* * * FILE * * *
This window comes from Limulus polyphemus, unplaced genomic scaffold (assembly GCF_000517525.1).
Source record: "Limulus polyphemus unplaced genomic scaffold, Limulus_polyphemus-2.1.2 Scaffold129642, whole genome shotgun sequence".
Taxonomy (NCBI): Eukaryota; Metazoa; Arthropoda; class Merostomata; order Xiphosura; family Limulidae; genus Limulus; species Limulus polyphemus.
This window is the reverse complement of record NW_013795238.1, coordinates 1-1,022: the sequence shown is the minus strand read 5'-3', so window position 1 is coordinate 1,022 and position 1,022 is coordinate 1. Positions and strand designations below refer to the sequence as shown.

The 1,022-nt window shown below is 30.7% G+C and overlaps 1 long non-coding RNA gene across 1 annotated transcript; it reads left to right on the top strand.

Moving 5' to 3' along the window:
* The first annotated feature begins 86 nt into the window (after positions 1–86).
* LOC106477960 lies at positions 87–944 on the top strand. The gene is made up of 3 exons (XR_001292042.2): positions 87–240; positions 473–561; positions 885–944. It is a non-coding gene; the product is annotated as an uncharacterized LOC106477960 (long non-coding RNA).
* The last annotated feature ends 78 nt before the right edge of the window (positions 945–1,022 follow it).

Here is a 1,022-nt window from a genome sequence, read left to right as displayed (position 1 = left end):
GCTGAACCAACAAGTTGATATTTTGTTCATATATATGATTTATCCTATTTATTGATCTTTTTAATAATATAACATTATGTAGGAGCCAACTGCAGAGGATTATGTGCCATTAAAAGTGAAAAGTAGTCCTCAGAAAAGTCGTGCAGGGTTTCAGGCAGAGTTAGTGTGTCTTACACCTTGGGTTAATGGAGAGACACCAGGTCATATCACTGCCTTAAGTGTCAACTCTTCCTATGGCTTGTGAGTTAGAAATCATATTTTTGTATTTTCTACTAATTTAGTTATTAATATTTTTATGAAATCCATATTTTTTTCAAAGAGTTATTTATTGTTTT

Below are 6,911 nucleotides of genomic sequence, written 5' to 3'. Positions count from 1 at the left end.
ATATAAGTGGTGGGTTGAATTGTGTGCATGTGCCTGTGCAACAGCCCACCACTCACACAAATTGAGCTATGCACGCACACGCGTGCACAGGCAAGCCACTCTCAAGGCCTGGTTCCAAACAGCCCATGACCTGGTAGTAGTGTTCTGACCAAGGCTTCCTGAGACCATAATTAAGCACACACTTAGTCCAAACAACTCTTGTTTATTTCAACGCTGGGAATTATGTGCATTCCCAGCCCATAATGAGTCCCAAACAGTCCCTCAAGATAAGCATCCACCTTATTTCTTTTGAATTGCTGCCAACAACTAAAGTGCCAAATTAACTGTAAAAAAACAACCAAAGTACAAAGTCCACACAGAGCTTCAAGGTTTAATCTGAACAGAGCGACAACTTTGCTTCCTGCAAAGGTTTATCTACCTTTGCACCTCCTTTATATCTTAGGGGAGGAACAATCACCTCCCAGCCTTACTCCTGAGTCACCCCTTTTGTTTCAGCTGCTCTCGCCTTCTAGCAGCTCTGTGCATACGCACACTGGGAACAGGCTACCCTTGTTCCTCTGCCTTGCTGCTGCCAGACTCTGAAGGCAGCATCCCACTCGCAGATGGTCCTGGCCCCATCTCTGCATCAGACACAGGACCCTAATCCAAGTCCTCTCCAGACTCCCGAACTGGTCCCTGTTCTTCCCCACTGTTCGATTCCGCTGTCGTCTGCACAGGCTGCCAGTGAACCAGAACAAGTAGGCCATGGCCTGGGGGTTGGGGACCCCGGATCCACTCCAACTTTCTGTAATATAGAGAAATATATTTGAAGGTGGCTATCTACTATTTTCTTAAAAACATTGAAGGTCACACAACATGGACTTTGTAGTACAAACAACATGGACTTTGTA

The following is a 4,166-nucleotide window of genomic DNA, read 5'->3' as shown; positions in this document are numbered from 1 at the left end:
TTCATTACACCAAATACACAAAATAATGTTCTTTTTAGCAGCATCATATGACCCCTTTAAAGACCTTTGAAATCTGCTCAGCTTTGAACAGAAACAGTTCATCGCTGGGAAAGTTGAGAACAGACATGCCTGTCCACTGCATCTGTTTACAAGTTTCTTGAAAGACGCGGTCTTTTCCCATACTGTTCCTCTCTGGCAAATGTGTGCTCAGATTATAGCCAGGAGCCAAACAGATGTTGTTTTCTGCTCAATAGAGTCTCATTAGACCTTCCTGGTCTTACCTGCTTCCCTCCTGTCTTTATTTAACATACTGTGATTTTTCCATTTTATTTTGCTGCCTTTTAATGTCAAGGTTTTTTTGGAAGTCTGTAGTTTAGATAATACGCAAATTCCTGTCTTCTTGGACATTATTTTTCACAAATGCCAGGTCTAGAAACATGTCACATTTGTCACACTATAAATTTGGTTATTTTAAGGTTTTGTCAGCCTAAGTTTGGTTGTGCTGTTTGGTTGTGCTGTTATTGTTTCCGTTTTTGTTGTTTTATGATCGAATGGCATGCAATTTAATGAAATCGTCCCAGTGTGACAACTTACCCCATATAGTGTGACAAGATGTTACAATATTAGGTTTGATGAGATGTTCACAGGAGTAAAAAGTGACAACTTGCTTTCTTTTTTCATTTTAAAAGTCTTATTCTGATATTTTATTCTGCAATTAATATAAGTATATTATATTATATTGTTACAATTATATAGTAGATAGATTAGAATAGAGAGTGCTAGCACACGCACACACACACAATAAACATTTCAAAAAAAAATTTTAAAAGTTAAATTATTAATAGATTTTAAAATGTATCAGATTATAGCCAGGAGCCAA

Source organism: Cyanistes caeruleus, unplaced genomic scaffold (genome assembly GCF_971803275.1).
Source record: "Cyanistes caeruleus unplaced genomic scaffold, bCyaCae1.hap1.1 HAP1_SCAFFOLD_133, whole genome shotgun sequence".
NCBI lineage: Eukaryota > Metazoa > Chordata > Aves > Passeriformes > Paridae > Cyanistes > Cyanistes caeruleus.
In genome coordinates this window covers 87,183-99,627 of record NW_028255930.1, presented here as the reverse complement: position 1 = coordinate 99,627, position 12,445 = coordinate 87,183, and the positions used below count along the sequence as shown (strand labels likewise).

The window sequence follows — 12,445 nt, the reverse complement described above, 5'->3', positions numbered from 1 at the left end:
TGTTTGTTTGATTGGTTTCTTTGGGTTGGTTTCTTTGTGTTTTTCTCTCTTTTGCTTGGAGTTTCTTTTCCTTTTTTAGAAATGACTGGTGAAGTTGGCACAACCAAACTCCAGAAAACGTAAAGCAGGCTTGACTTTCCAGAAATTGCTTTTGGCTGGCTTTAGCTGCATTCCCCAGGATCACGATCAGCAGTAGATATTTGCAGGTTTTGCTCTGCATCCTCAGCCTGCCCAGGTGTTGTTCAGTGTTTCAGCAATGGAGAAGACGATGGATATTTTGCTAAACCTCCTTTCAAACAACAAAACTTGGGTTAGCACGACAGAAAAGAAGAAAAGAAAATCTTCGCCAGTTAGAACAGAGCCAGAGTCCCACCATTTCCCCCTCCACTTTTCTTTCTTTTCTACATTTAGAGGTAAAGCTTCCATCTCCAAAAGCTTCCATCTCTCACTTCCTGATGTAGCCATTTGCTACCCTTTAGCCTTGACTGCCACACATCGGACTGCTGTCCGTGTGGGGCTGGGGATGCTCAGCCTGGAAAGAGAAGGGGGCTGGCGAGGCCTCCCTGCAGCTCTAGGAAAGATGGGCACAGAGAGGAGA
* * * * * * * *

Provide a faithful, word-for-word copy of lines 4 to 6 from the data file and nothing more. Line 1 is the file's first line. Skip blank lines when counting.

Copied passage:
This window is the reverse complement of record NW_013795238.1, coordinates 1-1,022: the sequence shown is the minus strand read 5'-3', so window position 1 is coordinate 1,022 and position 1,022 is coordinate 1. Positions and strand designations below refer to the sequence as shown.

The 1,022-nt window shown below is 30.7% G+C and overlaps 1 long non-coding RNA gene across 1 annotated transcript; it reads left to right on the top strand.

Moving 5' to 3' along the window: